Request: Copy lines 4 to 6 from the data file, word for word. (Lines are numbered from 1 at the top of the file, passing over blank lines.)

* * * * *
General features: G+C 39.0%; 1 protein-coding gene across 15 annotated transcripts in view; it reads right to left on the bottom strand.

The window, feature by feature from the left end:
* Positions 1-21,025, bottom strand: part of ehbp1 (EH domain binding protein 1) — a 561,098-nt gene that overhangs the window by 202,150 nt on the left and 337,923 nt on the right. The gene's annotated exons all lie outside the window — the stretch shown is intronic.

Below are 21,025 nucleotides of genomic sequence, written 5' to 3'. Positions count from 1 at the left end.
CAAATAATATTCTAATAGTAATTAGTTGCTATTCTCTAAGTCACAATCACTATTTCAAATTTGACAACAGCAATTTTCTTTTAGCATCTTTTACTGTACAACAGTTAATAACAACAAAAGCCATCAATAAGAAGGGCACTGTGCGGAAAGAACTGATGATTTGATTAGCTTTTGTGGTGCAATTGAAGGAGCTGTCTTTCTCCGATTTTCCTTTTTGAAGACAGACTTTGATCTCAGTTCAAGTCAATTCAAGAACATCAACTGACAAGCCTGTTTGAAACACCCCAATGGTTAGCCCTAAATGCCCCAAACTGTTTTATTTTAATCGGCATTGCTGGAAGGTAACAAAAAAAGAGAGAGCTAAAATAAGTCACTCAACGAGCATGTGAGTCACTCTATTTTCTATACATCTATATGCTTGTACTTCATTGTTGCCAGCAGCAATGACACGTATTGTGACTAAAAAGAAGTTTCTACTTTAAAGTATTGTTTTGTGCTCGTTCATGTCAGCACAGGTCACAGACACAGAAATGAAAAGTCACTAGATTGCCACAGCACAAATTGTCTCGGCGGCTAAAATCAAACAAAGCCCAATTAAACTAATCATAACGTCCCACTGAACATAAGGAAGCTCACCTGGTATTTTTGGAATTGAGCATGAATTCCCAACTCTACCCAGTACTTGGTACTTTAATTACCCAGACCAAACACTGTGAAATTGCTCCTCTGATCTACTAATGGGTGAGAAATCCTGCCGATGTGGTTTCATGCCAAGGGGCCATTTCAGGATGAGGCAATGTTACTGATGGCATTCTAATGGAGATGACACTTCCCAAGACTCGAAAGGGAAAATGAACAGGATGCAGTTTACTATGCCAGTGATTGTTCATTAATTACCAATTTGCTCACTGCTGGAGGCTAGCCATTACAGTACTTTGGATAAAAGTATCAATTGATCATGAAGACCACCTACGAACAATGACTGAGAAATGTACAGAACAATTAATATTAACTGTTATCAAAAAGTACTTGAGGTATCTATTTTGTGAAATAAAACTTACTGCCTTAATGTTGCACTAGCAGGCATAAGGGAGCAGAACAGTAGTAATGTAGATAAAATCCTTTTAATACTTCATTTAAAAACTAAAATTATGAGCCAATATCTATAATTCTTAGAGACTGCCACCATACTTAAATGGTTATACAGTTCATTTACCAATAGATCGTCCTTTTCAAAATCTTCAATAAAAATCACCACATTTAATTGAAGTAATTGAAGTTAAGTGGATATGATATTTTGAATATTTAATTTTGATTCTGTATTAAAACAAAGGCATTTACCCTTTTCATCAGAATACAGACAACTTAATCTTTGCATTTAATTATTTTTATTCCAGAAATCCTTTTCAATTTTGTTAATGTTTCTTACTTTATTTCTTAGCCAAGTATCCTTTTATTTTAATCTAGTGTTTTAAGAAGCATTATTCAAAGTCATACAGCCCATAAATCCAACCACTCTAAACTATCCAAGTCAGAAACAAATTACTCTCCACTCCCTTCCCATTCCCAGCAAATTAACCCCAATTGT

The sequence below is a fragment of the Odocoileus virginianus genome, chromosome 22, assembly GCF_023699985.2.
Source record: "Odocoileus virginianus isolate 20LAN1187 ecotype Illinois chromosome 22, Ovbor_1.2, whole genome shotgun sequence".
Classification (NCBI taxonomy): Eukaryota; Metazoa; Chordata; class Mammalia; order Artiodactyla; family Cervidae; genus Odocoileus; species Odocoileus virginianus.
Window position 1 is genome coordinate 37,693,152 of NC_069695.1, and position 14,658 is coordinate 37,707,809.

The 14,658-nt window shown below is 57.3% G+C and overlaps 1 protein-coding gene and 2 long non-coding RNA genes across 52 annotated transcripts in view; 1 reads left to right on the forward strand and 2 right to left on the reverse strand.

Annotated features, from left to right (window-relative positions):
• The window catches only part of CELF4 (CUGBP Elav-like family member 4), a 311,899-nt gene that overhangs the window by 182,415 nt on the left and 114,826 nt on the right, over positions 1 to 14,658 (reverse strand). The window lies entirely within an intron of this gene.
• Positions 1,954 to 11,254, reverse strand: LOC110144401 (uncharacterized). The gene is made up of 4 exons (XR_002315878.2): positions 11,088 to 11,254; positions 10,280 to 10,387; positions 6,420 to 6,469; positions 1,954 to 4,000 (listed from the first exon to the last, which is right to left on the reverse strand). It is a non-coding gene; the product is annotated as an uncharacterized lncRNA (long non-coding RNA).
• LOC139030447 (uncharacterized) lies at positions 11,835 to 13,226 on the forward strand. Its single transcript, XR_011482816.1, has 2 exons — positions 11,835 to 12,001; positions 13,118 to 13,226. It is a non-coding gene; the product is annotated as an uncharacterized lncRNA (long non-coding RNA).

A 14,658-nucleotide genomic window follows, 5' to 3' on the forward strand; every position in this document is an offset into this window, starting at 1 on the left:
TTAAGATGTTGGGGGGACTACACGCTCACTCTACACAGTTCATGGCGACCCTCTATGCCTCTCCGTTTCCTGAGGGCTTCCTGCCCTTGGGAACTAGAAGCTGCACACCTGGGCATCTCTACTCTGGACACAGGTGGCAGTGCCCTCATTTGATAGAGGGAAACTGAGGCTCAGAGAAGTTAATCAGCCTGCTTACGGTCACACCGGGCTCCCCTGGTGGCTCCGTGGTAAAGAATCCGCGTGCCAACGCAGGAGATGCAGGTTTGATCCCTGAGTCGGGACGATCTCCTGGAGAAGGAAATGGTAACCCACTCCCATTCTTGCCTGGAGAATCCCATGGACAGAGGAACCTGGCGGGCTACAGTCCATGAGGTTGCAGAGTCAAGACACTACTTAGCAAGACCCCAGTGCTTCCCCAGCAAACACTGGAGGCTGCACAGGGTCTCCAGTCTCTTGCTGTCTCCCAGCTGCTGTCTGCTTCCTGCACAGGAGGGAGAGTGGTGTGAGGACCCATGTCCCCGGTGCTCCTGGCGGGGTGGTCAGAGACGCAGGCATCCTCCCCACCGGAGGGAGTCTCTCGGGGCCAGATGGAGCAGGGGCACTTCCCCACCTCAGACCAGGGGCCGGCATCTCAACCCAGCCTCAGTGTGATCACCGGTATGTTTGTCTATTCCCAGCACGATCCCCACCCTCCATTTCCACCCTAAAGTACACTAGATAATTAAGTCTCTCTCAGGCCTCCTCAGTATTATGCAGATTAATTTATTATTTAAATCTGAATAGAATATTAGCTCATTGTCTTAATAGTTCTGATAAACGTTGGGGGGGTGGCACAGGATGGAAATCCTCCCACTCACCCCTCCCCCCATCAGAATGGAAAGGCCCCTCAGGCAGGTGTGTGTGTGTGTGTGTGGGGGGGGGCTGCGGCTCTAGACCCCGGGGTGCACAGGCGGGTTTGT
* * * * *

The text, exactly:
Below are 21,025 nucleotides of genomic sequence, written 5' to 3'. Positions count from 1 at the left end.
CAAATAATATTCTAATAGTAATTAGTTGCTATTCTCTAAGTCACAATCACTATTTCAAATTTGACAACAGCAATTTTCTTTTAGCATCTTTTACTGTACAACAGTTAATAACAACAAAAGCCATCAATAAGAAGGGCACTGTGCGGAAAGAACTGATGATTTGATTAGCTTTTGTGGTGCAATTGAAGGAGCTGTCTTTCTCCGATTTTCCTTTTTGAAGACAGACTTTGATCTCAGTTCAAGTCAATTCAAGAACATCAACTGACAAGCCTGTTTGAAACACCCCAATGGTTAGCCCTAAATGCCCCAAACTGTTTTATTTTAATCGGCATTGCTGGAAGGTAACAAAAAAAGAGAGAGCTAAAATAAGTCACTCAACGAGCATGTGAGTCACTCTATTTTCTATACATCTATATGCTTGTACTTCATTGTTGCCAGCAGCAATGACACGTATTGTGACTAAAAAGAAGTTTCTACTTTAAAGTATTGTTTTGTGCTCGTTCATGTCAGCACAGGTCACAGACACAGAAATGAAAAGTCACTAGATTGCCACAGCACAAATTGTCTCGGCGGCTAAAATCAAACAAAGCCCAATTAAACTAATCATAACGTCCCACTGAACATAAGGAAGCTCACCTGGTATTTTTGGAATTGAGCATGAATTCCCAACTCTACCCAGTACTTGGTACTTTAATTACCCAGACCAAACACTGTGAAATTGCTCCTCTGATCTACTAATGGGTGAGAAATCCTGCCGATGTGGTTTCATGCCAAGGGGCCATTTCAGGATGAGGCAATGTTACTGATGGCATTCTAATGGAGATGACACTTCCCAAGACTCGAAAGGGAAAATGAACAGGATGCAGTTTACTATGCCAGTGATTGTTCATTAATTACCAATTTGCTCACTGCTGGAGGCTAGCCATTACAGTACTTTGGATAAAAGTATCAATTGATCATGAAGACCACCTACGAACAATGACTGAGAAATGTACAGAACAATTAATATTAACTGTTATCAAAAAGTACTTGAGGTATCTATTTTGTGAAATAAAACTTACTGCCTTAATGTTGCACTAGCAGGCATAAGGGAGCAGAACAGTAGTAATGTAGATAAAATCCTTTTAATACTTCATTTAAAAACTAAAATTATGAGCCAATATCTATAATTCTTAGAGACTGCCACCATACTTAAATGGTTATACAGTTCATTTACCAATAGATCGTCCTTTTCAAAATCTTCAATAAAAATCACCACATTTAATTGAAGTAATTGAAGTTAAGTGGATATGATATTTTGAATATTTAATTTTGATTCTGTATTAAAACAAAGGCATTTACCCTTTTCATCAGAATACAGACAACTTAATCTTTGCATTTAATTATTTTTATTCCAGAAATCCTTTTCAATTTTGTTAATGTTTCTTACTTTATTTCTTAGCCAAGTATCCTTTTATTTTAATCTAGTGTTTTAAGAAGCATTATTCAAAGTCATACAGCCCATAAATCCAACCACTCTAAACTATCCAAGTCAGAAACAAATTACTCTCCACTCCCTTCCCATTCCCAGCAAATTAACCCCAATTGT

The sequence below is a fragment of the Odocoileus virginianus genome, chromosome 22, assembly GCF_023699985.2.